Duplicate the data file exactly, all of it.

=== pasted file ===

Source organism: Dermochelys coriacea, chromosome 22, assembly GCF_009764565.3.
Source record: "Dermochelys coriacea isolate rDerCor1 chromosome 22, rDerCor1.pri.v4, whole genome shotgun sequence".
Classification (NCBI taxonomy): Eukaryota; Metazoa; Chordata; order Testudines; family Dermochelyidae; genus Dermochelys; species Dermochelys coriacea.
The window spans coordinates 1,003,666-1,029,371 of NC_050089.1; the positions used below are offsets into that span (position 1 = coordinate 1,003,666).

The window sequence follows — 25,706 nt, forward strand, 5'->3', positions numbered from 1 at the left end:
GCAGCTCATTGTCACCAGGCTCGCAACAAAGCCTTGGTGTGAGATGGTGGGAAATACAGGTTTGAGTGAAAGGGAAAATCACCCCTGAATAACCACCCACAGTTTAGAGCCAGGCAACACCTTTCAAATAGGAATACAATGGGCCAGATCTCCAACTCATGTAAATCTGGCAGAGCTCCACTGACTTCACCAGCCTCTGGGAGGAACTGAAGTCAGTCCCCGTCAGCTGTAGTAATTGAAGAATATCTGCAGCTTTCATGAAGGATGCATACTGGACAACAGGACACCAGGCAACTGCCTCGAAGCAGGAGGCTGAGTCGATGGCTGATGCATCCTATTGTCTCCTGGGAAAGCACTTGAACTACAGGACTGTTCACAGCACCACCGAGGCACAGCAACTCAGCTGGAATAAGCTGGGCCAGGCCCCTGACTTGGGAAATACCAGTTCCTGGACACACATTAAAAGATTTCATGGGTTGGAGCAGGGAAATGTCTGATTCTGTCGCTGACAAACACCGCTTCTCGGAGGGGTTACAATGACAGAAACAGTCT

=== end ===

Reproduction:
Source organism: Dermochelys coriacea, chromosome 22, assembly GCF_009764565.3.
Source record: "Dermochelys coriacea isolate rDerCor1 chromosome 22, rDerCor1.pri.v4, whole genome shotgun sequence".
Classification (NCBI taxonomy): Eukaryota; Metazoa; Chordata; order Testudines; family Dermochelyidae; genus Dermochelys; species Dermochelys coriacea.
The window spans coordinates 1,003,666-1,029,371 of NC_050089.1; the positions used below are offsets into that span (position 1 = coordinate 1,003,666).

The window sequence follows — 25,706 nt, forward strand, 5'->3', positions numbered from 1 at the left end:
GCAGCTCATTGTCACCAGGCTCGCAACAAAGCCTTGGTGTGAGATGGTGGGAAATACAGGTTTGAGTGAAAGGGAAAATCACCCCTGAATAACCACCCACAGTTTAGAGCCAGGCAACACCTTTCAAATAGGAATACAATGGGCCAGATCTCCAACTCATGTAAATCTGGCAGAGCTCCACTGACTTCACCAGCCTCTGGGAGGAACTGAAGTCAGTCCCCGTCAGCTGTAGTAATTGAAGAATATCTGCAGCTTTCATGAAGGATGCATACTGGACAACAGGACACCAGGCAACTGCCTCGAAGCAGGAGGCTGAGTCGATGGCTGATGCATCCTATTGTCTCCTGGGAAAGCACTTGAACTACAGGACTGTTCACAGCACCACCGAGGCACAGCAACTCAGCTGGAATAAGCTGGGCCAGGCCCCTGACTTGGGAAATACCAGTTCCTGGACACACATTAAAAGATTTCATGGGTTGGAGCAGGGAAATGTCTGATTCTGTCGCTGACAAACACCGCTTCTCGGAGGGGTTACAATGACAGAAACAGTCT